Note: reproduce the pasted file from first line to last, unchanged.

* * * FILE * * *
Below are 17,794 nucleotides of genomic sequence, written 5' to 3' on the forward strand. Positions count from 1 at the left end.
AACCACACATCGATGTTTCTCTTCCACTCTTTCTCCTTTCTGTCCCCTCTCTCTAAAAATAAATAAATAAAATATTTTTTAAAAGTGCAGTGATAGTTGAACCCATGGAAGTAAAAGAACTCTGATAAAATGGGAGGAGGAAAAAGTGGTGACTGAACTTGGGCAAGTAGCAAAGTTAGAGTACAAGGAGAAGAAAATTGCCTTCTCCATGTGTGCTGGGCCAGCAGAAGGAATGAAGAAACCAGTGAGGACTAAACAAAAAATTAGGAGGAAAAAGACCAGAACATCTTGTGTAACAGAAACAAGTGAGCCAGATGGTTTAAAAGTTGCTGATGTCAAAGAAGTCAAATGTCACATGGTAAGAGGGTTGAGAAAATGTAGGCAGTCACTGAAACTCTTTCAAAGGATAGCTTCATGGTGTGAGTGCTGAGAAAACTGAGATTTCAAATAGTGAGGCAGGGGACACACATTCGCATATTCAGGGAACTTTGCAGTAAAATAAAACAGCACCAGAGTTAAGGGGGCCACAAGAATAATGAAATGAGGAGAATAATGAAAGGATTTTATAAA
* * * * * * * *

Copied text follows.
Below are 17,794 nucleotides of genomic sequence, written 5' to 3' on the forward strand. Positions count from 1 at the left end.
AACCACACATCGATGTTTCTCTTCCACTCTTTCTCCTTTCTGTCCCCTCTCTCTAAAAATAAATAAATAAAATATTTTTTAAAAGTGCAGTGATAGTTGAACCCATGGAAGTAAAAGAACTCTGATAAAATGGGAGGAGGAAAAAGTGGTGACTGAACTTGGGCAAGTAGCAAAGTTAGAGTACAAGGAGAAGAAAATTGCCTTCTCCATGTGTGCTGGGCCAGCAGAAGGAATGAAGAAACCAGTGAGGACTAAACAAAAAATTAGGAGGAAAAAGACCAGAACATCTTGTGTAACAGAAACAAGTGAGCCAGATGGTTTAAAAGTTGCTGATGTCAAAGAAGTCAAATGTCACATGGTAAGAGGGTTGAGAAAATGTAGGCAGTCACTGAAACTCTTTCAAAGGATAGCTTCATGGTGTGAGTGCTGAGAAAACTGAGATTTCAAATAGTGAGGCAGGGGACACACATTCGCATATTCAGGGAACTTTGCAGTAAAATAAAACAGCACCAGAGTTAAGGGGGCCACAAGAATAATGAAATGAGGAGAATAATGAAAGGATTTTATAAA